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Scottish Government report published after Cumbernauld high burgers are found to be tainted

Written by Scott Campbell.
Published at 15:16 GMT on Monday, July 8th, 2013.

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A REPORT looking at the horsemeat scandal in Scotland has been published.

The Scottish Government commissioned the expert advisory group, which was led by former Chief Vet Professor Jim Scudamore, to identify lessons learned from the horsemeat scandal.

Published on Thursday, the report makes a number of recommendations intended to improve the food safety and standards regime in Scotland, although the report concluded that the issue was well handled in Scotland; making a number of key recommendations to the Scottish Government, the Food Standards Agency (FSA) in Scotland and local authorities.

The recommendations cover the introduction of improved risk assessment procedures for identifying new areas of risk, testing and surveillance and the need to ensure appropriate statutory powers and sanctions are in place to deal with food standards incidents. 

Commenting, Minister for Public Health Michael Matheson, who commissioned the report said: “I’d like to thank Professor Scudamore and the expert advisory group for their hard work in producing this comprehensive report.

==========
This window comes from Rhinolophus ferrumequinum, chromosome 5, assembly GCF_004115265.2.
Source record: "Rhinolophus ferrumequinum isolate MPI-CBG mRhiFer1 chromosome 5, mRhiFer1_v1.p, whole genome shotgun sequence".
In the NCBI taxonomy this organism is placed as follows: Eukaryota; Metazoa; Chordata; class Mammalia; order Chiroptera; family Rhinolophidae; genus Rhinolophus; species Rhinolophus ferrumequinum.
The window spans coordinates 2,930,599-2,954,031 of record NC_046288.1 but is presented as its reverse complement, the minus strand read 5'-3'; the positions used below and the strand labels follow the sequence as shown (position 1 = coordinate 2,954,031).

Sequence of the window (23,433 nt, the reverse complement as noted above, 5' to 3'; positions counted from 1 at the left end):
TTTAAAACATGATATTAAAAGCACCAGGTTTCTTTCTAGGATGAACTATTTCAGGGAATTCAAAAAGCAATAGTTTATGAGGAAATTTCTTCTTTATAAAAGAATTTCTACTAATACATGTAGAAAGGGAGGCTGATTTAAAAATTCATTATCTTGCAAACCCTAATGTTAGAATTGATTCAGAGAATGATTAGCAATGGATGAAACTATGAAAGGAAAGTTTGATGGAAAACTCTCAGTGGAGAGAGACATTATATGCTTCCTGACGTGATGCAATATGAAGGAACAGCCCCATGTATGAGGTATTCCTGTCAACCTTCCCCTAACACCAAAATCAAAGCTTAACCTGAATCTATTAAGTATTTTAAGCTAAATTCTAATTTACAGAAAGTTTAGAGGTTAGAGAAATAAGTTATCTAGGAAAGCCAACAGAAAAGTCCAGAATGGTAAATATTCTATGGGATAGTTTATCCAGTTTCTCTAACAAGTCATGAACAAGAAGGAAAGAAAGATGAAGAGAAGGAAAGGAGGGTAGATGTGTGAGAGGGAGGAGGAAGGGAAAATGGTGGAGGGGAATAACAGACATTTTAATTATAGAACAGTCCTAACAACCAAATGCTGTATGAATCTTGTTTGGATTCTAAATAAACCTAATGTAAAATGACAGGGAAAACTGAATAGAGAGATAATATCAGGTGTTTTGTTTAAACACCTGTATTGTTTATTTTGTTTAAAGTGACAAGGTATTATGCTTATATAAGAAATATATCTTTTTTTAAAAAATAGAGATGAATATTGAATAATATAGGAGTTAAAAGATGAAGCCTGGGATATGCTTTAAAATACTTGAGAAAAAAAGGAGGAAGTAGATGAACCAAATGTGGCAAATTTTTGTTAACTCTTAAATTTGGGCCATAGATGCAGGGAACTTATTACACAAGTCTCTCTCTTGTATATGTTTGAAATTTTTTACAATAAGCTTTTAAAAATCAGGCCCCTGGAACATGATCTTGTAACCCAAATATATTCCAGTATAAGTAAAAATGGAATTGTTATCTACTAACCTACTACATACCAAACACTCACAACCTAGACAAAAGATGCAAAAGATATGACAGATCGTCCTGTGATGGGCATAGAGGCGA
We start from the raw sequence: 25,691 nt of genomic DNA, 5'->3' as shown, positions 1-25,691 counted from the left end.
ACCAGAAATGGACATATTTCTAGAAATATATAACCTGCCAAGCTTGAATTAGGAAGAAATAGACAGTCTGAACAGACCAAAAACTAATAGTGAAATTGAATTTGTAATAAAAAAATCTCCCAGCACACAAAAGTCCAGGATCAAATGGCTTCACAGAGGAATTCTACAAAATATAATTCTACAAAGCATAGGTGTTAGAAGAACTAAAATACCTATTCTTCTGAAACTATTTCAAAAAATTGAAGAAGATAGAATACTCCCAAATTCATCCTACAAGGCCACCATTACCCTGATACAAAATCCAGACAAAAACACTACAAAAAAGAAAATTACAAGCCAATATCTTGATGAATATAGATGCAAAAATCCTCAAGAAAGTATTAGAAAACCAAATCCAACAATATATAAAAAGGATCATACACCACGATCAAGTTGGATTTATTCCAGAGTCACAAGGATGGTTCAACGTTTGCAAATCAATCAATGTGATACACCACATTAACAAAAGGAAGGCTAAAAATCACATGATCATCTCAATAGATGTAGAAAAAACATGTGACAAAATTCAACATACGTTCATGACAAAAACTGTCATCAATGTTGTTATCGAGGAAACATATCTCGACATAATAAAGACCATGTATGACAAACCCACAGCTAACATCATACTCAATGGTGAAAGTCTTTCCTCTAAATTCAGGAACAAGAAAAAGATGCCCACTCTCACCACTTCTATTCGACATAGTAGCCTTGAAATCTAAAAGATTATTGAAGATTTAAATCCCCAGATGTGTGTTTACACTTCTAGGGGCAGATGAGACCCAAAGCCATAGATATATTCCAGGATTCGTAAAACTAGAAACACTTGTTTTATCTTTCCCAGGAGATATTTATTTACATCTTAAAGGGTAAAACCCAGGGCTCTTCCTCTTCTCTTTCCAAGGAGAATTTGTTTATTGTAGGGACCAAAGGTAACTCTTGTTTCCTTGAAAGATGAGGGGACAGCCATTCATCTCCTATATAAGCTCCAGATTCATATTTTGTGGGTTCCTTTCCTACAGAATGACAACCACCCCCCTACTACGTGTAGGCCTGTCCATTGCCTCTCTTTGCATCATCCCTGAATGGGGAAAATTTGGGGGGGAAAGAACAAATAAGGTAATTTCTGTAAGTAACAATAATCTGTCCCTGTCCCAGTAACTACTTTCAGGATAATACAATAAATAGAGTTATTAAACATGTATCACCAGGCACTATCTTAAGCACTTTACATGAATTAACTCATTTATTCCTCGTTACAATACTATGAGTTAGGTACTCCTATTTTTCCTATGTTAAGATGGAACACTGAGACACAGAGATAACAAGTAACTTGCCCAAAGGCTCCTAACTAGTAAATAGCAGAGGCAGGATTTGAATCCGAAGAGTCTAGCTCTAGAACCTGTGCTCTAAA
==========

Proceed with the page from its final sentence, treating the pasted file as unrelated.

“It’s reassuring the see that the group found that there was widespread agreement that the issue had been well handled in Scotland, and that all parties had worked well together.

“However, the study also found that a wide spectrum of lessons could be identified from the horsemeat issue. From developing a better understanding of the supply chain, to improving surveillance and consumer engagement, we must now work to make sure that we can deliver the best possible food standards and safety regime for Scotland.” 

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The Scottish Government and FSA in Scotland will now carefully consider the report’s recommendations in determining the scope of the new food body. We will publish our response to the report after the Summer recess. 

Professor Scudamore added: “The response to the issue was well coordinated and delivered through the partnerships between the FSA in Scotland and the local authorities along with support from all stakeholders. Our recommendations will build on this to achieve improvements in a number of areas.

“The ability to identify potentially fraudulent behaviour and prevent it occurring is an important objective. Methods for the detection of fraud are equally important and if an issue such as horsemeat is detected it is essential that contingency plans are in place to provide a rapid response to protect consumers”.

The report took evidence from North Lanarkshire Council, who had to deal with the issue of horsemeat being found at Cumbernauld high school, in February, this year. 

At the time, North Lanarkshire Council launched an immediate investigation into frozen burger supplies, dating back to last year; ensuring high food standards were restored in the high school, with a council spokesperson calling the situation “unacceptable”.

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